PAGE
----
Wheat will have sex with anything. That observation from Keith Edwards, professor of cereal genomics at Bristol University, holds the key to breaking the yield plateau, he said at a Biotechnology and Biological Sciences Research Council fringe meeting at the Oxford Farming Conference.
Wheat’s “promiscuity”’ to cross with plants outside its genus, such as grasses with significantly better photosynthetic efficiency, offers breeders great scope to increase yields.
Prof Edwards explained that a six-year collaboration between John Innes, NIAB, Rothamsted and Nottingham and Bristol universities called WISP (Wheat Improvement Strategic Programme) to identify new genetics is going “remarkably well”.
Wheat yields through the ages
- Roman Britain to 1940s: 2.5t
- 1940-2000: 10t/ha
- 2000-2030: 20t/ha
Now halfway through the programme the partnership have identified 80,000 gene markers and are on course to have 820,000 by the end of this month.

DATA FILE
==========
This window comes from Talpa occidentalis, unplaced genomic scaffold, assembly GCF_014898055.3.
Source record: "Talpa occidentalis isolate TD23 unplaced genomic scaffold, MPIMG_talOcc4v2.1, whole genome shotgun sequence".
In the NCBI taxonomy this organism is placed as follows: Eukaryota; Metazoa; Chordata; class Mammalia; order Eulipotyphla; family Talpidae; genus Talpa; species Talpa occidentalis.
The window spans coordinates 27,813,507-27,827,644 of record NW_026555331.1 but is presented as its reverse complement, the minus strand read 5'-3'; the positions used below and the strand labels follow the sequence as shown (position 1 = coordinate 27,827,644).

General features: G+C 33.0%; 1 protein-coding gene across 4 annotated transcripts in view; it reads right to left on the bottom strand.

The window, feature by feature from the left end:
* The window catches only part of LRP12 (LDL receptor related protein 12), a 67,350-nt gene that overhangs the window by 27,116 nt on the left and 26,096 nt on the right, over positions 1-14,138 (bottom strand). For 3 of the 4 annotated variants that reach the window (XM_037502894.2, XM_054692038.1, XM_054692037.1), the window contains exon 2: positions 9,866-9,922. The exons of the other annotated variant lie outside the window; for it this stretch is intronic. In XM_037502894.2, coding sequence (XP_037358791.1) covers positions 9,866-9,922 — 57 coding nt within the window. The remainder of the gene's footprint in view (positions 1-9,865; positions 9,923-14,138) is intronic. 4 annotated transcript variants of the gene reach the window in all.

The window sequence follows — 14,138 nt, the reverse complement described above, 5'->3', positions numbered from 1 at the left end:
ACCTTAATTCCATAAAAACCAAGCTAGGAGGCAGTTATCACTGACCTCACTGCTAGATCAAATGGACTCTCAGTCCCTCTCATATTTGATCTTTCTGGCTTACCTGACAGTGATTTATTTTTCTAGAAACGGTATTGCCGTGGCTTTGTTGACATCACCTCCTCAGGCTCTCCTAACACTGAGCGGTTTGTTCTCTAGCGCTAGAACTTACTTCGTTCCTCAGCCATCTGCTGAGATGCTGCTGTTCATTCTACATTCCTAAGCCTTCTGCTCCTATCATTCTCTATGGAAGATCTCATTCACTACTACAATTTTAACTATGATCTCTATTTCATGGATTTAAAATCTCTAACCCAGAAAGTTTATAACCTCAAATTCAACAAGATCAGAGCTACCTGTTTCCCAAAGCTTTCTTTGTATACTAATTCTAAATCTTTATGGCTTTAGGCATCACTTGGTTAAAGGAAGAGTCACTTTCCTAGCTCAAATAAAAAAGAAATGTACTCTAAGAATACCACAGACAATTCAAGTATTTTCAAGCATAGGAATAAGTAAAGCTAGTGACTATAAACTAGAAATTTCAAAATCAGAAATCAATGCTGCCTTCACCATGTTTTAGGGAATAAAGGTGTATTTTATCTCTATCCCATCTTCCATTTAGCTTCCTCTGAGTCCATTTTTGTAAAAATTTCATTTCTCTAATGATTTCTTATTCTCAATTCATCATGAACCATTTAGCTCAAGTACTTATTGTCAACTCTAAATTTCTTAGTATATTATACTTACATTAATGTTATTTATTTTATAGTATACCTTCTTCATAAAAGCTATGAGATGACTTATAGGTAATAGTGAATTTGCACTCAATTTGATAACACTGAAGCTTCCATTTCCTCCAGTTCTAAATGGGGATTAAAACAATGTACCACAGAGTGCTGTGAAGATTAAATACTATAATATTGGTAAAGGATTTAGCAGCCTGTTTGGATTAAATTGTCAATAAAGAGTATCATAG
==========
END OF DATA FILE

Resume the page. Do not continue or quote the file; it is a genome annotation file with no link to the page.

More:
When the collaboration started three years ago this figure stood at just 1,000. These gene markers enable scientists, and more importantly commercial breeders, to identify the traits of wheat plants in the lab, without having to take them into the field and cultivate – thereby saving significant time and money.
These markers are being made available to industry, patent-free, putting wheat yielding 20t/ha, on average across the UK, by 2030 a realistic goal, he said.
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